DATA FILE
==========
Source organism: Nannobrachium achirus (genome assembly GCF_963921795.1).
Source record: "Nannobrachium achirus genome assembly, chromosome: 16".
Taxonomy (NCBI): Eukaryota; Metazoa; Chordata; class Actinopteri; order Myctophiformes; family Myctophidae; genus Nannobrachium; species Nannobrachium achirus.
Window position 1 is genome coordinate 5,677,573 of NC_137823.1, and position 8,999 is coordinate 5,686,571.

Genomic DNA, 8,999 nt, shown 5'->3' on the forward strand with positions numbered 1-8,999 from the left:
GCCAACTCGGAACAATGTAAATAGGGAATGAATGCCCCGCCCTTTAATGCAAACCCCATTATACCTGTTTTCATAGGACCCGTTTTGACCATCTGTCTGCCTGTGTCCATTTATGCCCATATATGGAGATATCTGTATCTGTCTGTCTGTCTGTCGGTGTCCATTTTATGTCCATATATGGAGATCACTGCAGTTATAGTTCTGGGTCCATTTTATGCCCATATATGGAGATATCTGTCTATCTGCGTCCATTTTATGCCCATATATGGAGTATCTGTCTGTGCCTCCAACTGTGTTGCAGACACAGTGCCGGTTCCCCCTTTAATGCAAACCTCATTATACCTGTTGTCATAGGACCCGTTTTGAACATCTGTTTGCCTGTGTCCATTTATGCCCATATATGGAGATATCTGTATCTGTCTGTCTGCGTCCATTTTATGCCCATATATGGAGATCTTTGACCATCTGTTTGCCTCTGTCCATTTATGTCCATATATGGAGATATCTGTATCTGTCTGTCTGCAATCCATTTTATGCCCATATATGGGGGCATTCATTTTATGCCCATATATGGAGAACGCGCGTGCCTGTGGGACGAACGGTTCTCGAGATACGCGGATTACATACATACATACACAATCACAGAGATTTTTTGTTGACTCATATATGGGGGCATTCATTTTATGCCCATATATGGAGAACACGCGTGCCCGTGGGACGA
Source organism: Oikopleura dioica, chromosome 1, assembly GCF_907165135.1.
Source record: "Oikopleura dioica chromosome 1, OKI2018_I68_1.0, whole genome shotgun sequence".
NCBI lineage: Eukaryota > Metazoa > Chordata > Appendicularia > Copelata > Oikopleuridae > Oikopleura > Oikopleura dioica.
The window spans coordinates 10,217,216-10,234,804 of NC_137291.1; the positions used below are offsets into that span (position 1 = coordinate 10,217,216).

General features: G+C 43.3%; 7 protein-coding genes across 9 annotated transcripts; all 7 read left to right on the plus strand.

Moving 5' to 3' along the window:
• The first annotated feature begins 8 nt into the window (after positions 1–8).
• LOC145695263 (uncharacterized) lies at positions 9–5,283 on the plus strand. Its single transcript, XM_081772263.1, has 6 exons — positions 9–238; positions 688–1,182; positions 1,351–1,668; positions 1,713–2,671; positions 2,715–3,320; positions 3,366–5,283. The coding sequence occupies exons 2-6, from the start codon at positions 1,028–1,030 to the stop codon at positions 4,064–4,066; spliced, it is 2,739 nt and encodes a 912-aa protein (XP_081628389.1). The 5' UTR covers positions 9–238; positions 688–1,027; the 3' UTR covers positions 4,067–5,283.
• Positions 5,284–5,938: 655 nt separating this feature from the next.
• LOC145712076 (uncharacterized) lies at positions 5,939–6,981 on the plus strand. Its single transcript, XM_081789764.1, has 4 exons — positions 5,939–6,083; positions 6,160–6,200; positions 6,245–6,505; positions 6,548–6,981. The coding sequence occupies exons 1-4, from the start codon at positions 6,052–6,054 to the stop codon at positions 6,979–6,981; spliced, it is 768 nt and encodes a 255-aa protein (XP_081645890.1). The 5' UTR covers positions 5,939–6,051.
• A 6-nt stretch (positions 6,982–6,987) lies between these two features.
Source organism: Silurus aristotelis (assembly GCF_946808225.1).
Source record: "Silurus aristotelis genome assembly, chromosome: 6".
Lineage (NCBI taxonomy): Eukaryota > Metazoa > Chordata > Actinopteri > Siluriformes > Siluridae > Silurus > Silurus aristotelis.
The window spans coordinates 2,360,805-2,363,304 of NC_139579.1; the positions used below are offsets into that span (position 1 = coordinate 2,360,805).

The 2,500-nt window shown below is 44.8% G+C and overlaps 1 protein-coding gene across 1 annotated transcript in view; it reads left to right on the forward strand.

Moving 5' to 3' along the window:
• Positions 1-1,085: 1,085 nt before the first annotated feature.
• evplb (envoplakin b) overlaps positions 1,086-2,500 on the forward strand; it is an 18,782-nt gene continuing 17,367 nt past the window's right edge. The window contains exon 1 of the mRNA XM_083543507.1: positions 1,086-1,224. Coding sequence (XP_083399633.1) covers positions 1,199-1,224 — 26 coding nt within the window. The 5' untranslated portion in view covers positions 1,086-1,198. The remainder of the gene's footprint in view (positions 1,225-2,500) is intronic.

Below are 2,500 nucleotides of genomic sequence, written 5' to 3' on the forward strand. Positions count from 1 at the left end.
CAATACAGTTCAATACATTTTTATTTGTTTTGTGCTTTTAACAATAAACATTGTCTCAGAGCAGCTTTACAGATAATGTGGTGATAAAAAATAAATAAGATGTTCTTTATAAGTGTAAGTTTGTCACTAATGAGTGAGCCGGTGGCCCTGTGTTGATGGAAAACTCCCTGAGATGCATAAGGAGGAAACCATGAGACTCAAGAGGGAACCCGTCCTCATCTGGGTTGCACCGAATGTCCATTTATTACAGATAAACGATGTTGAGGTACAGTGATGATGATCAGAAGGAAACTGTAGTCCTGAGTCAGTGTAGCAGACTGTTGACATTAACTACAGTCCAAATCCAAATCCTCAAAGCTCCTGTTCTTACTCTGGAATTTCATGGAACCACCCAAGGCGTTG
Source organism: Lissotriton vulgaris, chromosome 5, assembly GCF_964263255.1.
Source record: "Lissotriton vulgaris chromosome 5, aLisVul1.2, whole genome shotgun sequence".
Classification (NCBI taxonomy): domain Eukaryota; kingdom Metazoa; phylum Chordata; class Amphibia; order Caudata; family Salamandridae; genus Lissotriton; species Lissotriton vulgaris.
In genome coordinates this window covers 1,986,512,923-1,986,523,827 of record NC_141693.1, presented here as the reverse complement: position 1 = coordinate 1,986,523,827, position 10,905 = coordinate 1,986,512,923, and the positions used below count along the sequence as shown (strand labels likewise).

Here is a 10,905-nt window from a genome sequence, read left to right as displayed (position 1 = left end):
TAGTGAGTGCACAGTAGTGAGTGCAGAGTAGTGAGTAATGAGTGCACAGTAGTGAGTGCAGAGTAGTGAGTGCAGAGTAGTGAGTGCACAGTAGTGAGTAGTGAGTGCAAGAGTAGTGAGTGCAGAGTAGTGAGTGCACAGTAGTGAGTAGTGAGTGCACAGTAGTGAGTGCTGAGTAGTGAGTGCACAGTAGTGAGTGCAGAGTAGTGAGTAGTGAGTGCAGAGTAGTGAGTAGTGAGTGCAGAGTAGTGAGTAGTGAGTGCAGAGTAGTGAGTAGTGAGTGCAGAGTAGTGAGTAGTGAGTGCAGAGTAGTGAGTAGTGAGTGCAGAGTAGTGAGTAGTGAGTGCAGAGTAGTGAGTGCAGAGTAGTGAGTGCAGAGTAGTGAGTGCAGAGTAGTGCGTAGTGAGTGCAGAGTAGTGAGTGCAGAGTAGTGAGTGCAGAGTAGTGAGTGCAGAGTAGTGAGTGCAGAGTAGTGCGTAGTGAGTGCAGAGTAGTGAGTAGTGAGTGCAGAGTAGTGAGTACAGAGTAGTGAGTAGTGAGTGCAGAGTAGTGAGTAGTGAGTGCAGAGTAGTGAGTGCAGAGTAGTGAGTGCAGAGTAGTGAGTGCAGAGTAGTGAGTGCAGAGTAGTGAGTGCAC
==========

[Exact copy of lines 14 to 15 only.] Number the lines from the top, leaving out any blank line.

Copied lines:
• LOC145695263 (uncharacterized) lies at positions 9–5,283 on the plus strand. Its single transcript, XM_081772263.1, has 6 exons — positions 9–238; positions 688–1,182; positions 1,351–1,668; positions 1,713–2,671; positions 2,715–3,320; positions 3,366–5,283. The coding sequence occupies exons 2-6, from the start codon at positions 1,028–1,030 to the stop codon at positions 4,064–4,066; spliced, it is 2,739 nt and encodes a 912-aa protein (XP_081628389.1). The 5' UTR covers positions 9–238; positions 688–1,027; the 3' UTR covers positions 4,067–5,283.
• Positions 5,284–5,938: 655 nt separating this feature from the next.